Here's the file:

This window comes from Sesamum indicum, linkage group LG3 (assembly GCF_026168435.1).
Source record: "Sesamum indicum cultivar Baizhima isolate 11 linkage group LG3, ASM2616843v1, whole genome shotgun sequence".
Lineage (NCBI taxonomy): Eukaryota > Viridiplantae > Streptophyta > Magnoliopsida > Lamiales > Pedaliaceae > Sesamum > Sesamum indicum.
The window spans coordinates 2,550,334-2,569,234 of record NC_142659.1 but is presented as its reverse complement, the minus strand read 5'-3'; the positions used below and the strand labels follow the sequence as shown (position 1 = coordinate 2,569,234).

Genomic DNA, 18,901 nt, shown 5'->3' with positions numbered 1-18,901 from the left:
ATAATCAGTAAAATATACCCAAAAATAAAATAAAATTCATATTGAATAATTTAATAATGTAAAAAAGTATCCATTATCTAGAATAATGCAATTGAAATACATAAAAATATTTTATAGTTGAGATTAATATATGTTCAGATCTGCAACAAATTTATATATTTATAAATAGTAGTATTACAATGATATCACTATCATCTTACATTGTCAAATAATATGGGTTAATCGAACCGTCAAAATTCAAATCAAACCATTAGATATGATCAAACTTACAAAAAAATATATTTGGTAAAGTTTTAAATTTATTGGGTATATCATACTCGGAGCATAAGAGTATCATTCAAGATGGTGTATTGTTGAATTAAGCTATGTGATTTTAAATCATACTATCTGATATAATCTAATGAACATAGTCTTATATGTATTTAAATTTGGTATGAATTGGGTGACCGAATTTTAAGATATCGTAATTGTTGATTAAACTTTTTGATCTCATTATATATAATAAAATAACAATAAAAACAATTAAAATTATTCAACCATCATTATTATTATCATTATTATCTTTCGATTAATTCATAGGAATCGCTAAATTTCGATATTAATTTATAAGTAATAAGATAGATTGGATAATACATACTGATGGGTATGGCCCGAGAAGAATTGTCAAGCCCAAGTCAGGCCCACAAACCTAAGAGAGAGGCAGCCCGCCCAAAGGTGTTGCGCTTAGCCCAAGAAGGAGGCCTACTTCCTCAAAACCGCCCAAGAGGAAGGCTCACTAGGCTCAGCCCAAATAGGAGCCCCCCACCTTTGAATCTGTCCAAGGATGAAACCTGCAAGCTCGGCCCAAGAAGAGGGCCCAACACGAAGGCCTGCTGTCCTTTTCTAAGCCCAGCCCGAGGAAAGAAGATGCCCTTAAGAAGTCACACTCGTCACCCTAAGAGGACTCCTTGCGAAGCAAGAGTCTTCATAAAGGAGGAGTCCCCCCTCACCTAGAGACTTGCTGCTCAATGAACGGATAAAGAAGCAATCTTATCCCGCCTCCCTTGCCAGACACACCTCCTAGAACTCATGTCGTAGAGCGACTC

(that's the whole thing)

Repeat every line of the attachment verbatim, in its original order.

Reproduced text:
This window comes from Sesamum indicum, linkage group LG3 (assembly GCF_026168435.1).
Source record: "Sesamum indicum cultivar Baizhima isolate 11 linkage group LG3, ASM2616843v1, whole genome shotgun sequence".
Lineage (NCBI taxonomy): Eukaryota > Viridiplantae > Streptophyta > Magnoliopsida > Lamiales > Pedaliaceae > Sesamum > Sesamum indicum.
The window spans coordinates 2,550,334-2,569,234 of record NC_142659.1 but is presented as its reverse complement, the minus strand read 5'-3'; the positions used below and the strand labels follow the sequence as shown (position 1 = coordinate 2,569,234).

Genomic DNA, 18,901 nt, shown 5'->3' with positions numbered 1-18,901 from the left:
ATAATCAGTAAAATATACCCAAAAATAAAATAAAATTCATATTGAATAATTTAATAATGTAAAAAAGTATCCATTATCTAGAATAATGCAATTGAAATACATAAAAATATTTTATAGTTGAGATTAATATATGTTCAGATCTGCAACAAATTTATATATTTATAAATAGTAGTATTACAATGATATCACTATCATCTTACATTGTCAAATAATATGGGTTAATCGAACCGTCAAAATTCAAATCAAACCATTAGATATGATCAAACTTACAAAAAAATATATTTGGTAAAGTTTTAAATTTATTGGGTATATCATACTCGGAGCATAAGAGTATCATTCAAGATGGTGTATTGTTGAATTAAGCTATGTGATTTTAAATCATACTATCTGATATAATCTAATGAACATAGTCTTATATGTATTTAAATTTGGTATGAATTGGGTGACCGAATTTTAAGATATCGTAATTGTTGATTAAACTTTTTGATCTCATTATATATAATAAAATAACAATAAAAACAATTAAAATTATTCAACCATCATTATTATTATCATTATTATCTTTCGATTAATTCATAGGAATCGCTAAATTTCGATATTAATTTATAAGTAATAAGATAGATTGGATAATACATACTGATGGGTATGGCCCGAGAAGAATTGTCAAGCCCAAGTCAGGCCCACAAACCTAAGAGAGAGGCAGCCCGCCCAAAGGTGTTGCGCTTAGCCCAAGAAGGAGGCCTACTTCCTCAAAACCGCCCAAGAGGAAGGCTCACTAGGCTCAGCCCAAATAGGAGCCCCCCACCTTTGAATCTGTCCAAGGATGAAACCTGCAAGCTCGGCCCAAGAAGAGGGCCCAACACGAAGGCCTGCTGTCCTTTTCTAAGCCCAGCCCGAGGAAAGAAGATGCCCTTAAGAAGTCACACTCGTCACCCTAAGAGGACTCCTTGCGAAGCAAGAGTCTTCATAAAGGAGGAGTCCCCCCTCACCTAGAGACTTGCTGCTCAATGAACGGATAAAGAAGCAATCTTATCCCGCCTCCCTTGCCAGACACACCTCCTAGAACTCATGTCGTAGAGCGACTC